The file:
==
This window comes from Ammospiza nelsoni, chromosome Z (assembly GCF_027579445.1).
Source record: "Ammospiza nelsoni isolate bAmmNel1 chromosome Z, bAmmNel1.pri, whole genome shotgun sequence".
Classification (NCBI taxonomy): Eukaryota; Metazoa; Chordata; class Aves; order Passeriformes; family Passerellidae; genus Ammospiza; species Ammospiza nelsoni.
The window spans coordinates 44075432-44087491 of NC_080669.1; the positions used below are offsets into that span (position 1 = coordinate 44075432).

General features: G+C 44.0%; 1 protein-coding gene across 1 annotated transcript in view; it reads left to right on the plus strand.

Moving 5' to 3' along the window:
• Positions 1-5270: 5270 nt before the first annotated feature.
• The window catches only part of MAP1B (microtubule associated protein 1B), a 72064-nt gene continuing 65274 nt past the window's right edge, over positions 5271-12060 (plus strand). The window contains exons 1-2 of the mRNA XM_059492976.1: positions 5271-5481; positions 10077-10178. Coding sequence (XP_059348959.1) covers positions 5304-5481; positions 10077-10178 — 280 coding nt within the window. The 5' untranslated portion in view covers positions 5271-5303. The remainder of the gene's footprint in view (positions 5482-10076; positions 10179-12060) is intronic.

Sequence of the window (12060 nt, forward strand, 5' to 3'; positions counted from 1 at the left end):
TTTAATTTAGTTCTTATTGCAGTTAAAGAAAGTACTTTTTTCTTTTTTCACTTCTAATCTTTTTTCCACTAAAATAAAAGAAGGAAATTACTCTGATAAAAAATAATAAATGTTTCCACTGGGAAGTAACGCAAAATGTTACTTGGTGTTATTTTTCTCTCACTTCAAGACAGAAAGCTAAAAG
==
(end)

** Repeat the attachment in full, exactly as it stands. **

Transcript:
This window comes from Ammospiza nelsoni, chromosome Z (assembly GCF_027579445.1).
Source record: "Ammospiza nelsoni isolate bAmmNel1 chromosome Z, bAmmNel1.pri, whole genome shotgun sequence".
Classification (NCBI taxonomy): Eukaryota; Metazoa; Chordata; class Aves; order Passeriformes; family Passerellidae; genus Ammospiza; species Ammospiza nelsoni.
The window spans coordinates 44075432-44087491 of NC_080669.1; the positions used below are offsets into that span (position 1 = coordinate 44075432).

General features: G+C 44.0%; 1 protein-coding gene across 1 annotated transcript in view; it reads left to right on the plus strand.

Moving 5' to 3' along the window:
• Positions 1-5270: 5270 nt before the first annotated feature.
• The window catches only part of MAP1B (microtubule associated protein 1B), a 72064-nt gene continuing 65274 nt past the window's right edge, over positions 5271-12060 (plus strand). The window contains exons 1-2 of the mRNA XM_059492976.1: positions 5271-5481; positions 10077-10178. Coding sequence (XP_059348959.1) covers positions 5304-5481; positions 10077-10178 — 280 coding nt within the window. The 5' untranslated portion in view covers positions 5271-5303. The remainder of the gene's footprint in view (positions 5482-10076; positions 10179-12060) is intronic.

Sequence of the window (12060 nt, forward strand, 5' to 3'; positions counted from 1 at the left end):
TTTAATTTAGTTCTTATTGCAGTTAAAGAAAGTACTTTTTTCTTTTTTCACTTCTAATCTTTTTTCCACTAAAATAAAAGAAGGAAATTACTCTGATAAAAAATAATAAATGTTTCCACTGGGAAGTAACGCAAAATGTTACTTGGTGTTATTTTTCTCTCACTTCAAGACAGAAAGCTAAAAG